Bernie Ecclestone is a controversial figure at the best of times, whether it be his “donation” to the Labour party, allegations of sexism, bribery or tax avoidance. What however is undeniable is that the sport of Formula 1 in general owes him a great deal. Before Bernie took over it was a struggling sport with a sporadic viewing audience which was not necessarily guaranteed to continue. Bernie turned it into a multi million dollar industry, the third most watched sporting event in the world behind only the Olympics and the World Cup, he built a huge fan base and made a lot of people very rich in the process.
Yet for the first time in the Ecclestone era Formula 1 is struggling. Not only are TV audiences falling but more worryingly teams are struggling financially. It is thought that only Ferrari, Mercedes, Red Bull and McLaren are on a firm financial footing. This seems extraordinary for a sport that last year generated revenues of $1.5 billion. More worryingly however Bernie does not seem concerned by this, this week claiming that he would be happy for there to be only eight teams in Formula 1 each running three cars, claiming that spectators would prefer a third Ferrari to a Caterham.
On this I have to completely disagree with Bernie. In sport we love the under dog, witness the World Cup that is currently under way in Brazil. Who amongst us wasn’t cheering on the Nigerians against the Argentinians, the Algerians against the Germans or Ghana against Germany (basically anyone against Germany). Or lets take Formula 1. Sebastian Vettel may now be a four time world champion who has swept all before him, but who can forget that his first victory came for Toro Rosso, a team that for so many years was known as Minardi, a team that didn’t even have a podium to its name. Two years ago who wasn’t cheering on Sergio Perez in a Sauber at the Malaysian grand prix as he battled with Alonso’s Ferrari. Or lets go back further to 1996 and Olivier Panis’s only grand prix win for Ligier at the Monaco grand prix from 14th on the grid!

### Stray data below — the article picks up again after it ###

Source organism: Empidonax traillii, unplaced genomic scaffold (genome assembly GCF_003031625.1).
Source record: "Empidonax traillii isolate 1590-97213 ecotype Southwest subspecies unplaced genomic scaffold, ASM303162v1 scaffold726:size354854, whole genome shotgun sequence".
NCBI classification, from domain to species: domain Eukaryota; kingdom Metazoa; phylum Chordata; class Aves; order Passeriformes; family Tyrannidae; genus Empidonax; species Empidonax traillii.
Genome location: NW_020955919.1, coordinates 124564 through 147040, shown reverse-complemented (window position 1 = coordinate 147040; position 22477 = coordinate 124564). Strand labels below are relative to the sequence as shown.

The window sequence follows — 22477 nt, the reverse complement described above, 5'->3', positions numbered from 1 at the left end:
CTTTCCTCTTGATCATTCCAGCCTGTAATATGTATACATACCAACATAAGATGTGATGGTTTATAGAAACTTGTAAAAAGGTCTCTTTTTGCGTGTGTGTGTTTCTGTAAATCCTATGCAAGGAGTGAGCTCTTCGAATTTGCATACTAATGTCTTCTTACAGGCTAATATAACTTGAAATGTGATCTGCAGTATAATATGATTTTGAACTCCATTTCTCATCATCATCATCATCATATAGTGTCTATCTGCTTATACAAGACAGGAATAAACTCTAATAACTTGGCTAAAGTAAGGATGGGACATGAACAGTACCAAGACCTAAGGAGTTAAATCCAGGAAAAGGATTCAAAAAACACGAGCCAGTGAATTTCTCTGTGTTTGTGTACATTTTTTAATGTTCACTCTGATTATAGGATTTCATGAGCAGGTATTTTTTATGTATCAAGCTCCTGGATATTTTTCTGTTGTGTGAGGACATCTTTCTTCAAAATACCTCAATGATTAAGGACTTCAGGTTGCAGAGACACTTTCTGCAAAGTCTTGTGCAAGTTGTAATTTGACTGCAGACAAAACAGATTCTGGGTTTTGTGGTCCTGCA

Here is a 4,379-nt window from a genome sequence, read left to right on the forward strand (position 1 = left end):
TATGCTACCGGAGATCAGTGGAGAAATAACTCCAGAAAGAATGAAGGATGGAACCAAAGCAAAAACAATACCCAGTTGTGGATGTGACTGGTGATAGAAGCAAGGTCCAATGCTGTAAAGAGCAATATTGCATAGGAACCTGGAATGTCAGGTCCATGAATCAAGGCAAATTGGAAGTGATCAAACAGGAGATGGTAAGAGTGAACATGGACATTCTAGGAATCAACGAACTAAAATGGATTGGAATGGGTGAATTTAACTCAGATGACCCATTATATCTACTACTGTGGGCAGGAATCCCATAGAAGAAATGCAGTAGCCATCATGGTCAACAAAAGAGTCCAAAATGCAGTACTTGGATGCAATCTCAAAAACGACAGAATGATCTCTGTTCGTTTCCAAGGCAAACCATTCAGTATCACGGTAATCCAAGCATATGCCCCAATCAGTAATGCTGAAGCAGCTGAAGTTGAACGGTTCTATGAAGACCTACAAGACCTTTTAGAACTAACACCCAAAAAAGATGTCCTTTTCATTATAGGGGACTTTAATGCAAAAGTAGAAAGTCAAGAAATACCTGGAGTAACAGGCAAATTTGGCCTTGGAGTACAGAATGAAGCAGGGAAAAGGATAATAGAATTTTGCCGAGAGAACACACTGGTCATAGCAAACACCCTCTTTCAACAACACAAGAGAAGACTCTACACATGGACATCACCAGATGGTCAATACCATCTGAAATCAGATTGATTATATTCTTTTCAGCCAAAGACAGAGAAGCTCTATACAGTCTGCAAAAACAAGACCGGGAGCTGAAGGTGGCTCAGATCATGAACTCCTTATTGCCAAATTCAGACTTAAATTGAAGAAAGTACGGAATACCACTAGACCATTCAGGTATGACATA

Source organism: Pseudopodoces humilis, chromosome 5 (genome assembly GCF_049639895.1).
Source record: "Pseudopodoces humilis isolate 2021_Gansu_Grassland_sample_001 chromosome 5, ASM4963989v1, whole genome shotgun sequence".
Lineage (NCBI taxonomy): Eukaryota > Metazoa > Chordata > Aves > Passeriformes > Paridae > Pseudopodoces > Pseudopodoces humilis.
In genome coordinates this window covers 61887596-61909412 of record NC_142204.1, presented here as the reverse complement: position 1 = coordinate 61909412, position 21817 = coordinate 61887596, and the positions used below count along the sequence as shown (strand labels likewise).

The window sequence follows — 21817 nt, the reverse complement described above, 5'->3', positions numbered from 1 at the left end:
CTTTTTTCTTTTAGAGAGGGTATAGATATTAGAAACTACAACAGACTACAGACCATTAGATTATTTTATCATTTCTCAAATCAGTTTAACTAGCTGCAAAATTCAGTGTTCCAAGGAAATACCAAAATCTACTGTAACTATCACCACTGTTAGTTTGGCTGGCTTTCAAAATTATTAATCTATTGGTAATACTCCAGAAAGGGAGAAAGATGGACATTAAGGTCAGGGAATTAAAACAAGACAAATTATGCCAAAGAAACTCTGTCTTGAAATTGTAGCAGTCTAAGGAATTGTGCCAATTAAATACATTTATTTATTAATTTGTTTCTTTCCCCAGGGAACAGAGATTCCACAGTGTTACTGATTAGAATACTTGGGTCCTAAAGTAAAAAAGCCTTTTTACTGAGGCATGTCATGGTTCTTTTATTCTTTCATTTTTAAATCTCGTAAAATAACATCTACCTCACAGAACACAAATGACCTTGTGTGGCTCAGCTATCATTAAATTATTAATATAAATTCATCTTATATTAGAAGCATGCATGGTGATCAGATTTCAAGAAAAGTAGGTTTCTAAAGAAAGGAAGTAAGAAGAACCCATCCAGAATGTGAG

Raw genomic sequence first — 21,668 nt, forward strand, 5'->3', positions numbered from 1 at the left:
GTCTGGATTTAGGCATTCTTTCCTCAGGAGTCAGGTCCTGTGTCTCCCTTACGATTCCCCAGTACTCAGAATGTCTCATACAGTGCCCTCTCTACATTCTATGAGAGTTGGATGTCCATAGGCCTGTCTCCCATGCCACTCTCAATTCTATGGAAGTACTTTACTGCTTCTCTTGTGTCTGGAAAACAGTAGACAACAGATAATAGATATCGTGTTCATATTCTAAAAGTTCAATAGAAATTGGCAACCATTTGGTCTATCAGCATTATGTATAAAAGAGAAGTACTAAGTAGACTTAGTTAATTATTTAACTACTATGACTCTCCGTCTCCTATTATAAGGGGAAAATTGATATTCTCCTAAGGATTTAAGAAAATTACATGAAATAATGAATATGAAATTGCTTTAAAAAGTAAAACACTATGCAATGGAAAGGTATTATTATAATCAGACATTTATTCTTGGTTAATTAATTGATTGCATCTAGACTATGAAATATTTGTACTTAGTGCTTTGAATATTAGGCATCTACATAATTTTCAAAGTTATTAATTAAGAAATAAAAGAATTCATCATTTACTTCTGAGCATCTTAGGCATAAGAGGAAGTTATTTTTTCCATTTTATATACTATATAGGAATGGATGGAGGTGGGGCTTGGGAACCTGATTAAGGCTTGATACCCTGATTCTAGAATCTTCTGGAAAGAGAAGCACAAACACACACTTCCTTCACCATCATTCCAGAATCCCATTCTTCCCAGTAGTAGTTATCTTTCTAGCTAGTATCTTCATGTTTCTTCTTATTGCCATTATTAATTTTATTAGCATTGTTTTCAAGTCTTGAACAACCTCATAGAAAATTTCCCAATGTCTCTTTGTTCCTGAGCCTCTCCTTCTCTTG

If costs continue to spiral out of control we will be left with a grid full of Red Bull’s, Mercedes and Ferrari’s and we will be denied any future great upsets. How can Bernie think this will be an improvement? He seems more concerned by the lack of noise that the cars make, something that I personally think is a bit of a non issue.
Partly we are in this situation because of the unequal distribution of prize money in Formula 1 at the moment. According to Autosport Red Bull took home approximately £100 million in prize money last year, Caterham by contrast took away just £6 million. Suddenly the fact that Caterham are only two seconds a lap slower than the leading teams doesn’t look so bad.
That however is not the worst part of it. Some of the teams are given preferential status because of their racing history and the value of their brand. According to some estimates this means that even if Caterham were to win the world championship they would receive less in prize money than Ferrari, even if Ferrari scored no points. How can that be right? It makes the distribution of money in the English Premier League look positively socialist.
Of course part of the reason this situation has come around is because of the global financial crisis. In the years leading up to the crash the sport was awash with money from manufacturers and blue chip sponsors. In recent years however the money has dried up and it is noticeable that even a team like McLaren carries no title sponsor, let alone Marussia. Formula 1 has never really adapted to this new age of austerity. Instead it has buried its head in the sand. Part of the way it has tried to attract more money is by going to ever more remote grand prix locations that have no fan base, Azerbaijan for instance will soon be added to the calendar whilst the historic track of Monza is expected to be dropped after 2016. Monza has held a race every year except 1980, but because it can no longer meet Bernie’s financial terms it will be dropped. Who can forget that for many years Silverstone (the track that held the first ever Formula 1 race) looked like it was going to face a similar threat.
Formula 1 needs to stand up and act. Serious cost cutting measures need to be implemented and a fairer distribution of money otherwise Formula 1 will change for the worst, and the only way I can see this happening is if Ecclestone steps aside and the FIA start making real changes to help the smaller teams.